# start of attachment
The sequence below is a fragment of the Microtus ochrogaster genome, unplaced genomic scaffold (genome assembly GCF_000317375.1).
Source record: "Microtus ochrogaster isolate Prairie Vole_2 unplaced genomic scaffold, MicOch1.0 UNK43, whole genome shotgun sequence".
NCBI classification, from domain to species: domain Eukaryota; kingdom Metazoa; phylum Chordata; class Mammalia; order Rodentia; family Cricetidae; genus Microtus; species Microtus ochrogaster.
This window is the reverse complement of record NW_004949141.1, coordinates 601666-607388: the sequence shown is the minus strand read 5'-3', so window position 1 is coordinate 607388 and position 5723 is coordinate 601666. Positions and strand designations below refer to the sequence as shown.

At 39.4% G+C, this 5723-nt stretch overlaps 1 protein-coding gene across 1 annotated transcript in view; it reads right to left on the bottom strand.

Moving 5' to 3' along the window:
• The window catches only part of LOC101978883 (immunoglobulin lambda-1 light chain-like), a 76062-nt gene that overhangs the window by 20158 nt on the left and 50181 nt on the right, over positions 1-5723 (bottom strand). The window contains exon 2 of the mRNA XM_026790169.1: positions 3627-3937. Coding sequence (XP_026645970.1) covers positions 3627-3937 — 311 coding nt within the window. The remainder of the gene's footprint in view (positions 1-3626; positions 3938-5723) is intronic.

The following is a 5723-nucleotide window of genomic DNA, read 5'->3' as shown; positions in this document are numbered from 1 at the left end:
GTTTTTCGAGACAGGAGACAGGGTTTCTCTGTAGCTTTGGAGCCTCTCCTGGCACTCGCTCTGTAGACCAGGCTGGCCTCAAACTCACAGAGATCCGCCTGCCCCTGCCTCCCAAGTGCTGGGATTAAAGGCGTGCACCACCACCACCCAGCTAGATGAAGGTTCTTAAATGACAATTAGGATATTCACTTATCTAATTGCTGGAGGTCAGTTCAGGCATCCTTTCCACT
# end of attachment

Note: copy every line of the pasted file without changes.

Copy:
The sequence below is a fragment of the Microtus ochrogaster genome, unplaced genomic scaffold (genome assembly GCF_000317375.1).
Source record: "Microtus ochrogaster isolate Prairie Vole_2 unplaced genomic scaffold, MicOch1.0 UNK43, whole genome shotgun sequence".
NCBI classification, from domain to species: domain Eukaryota; kingdom Metazoa; phylum Chordata; class Mammalia; order Rodentia; family Cricetidae; genus Microtus; species Microtus ochrogaster.
This window is the reverse complement of record NW_004949141.1, coordinates 601666-607388: the sequence shown is the minus strand read 5'-3', so window position 1 is coordinate 607388 and position 5723 is coordinate 601666. Positions and strand designations below refer to the sequence as shown.

At 39.4% G+C, this 5723-nt stretch overlaps 1 protein-coding gene across 1 annotated transcript in view; it reads right to left on the bottom strand.

Moving 5' to 3' along the window:
• The window catches only part of LOC101978883 (immunoglobulin lambda-1 light chain-like), a 76062-nt gene that overhangs the window by 20158 nt on the left and 50181 nt on the right, over positions 1-5723 (bottom strand). The window contains exon 2 of the mRNA XM_026790169.1: positions 3627-3937. Coding sequence (XP_026645970.1) covers positions 3627-3937 — 311 coding nt within the window. The remainder of the gene's footprint in view (positions 1-3626; positions 3938-5723) is intronic.

The following is a 5723-nucleotide window of genomic DNA, read 5'->3' as shown; positions in this document are numbered from 1 at the left end:
GTTTTTCGAGACAGGAGACAGGGTTTCTCTGTAGCTTTGGAGCCTCTCCTGGCACTCGCTCTGTAGACCAGGCTGGCCTCAAACTCACAGAGATCCGCCTGCCCCTGCCTCCCAAGTGCTGGGATTAAAGGCGTGCACCACCACCACCCAGCTAGATGAAGGTTCTTAAATGACAATTAGGATATTCACTTATCTAATTGCTGGAGGTCAGTTCAGGCATCCTTTCCACT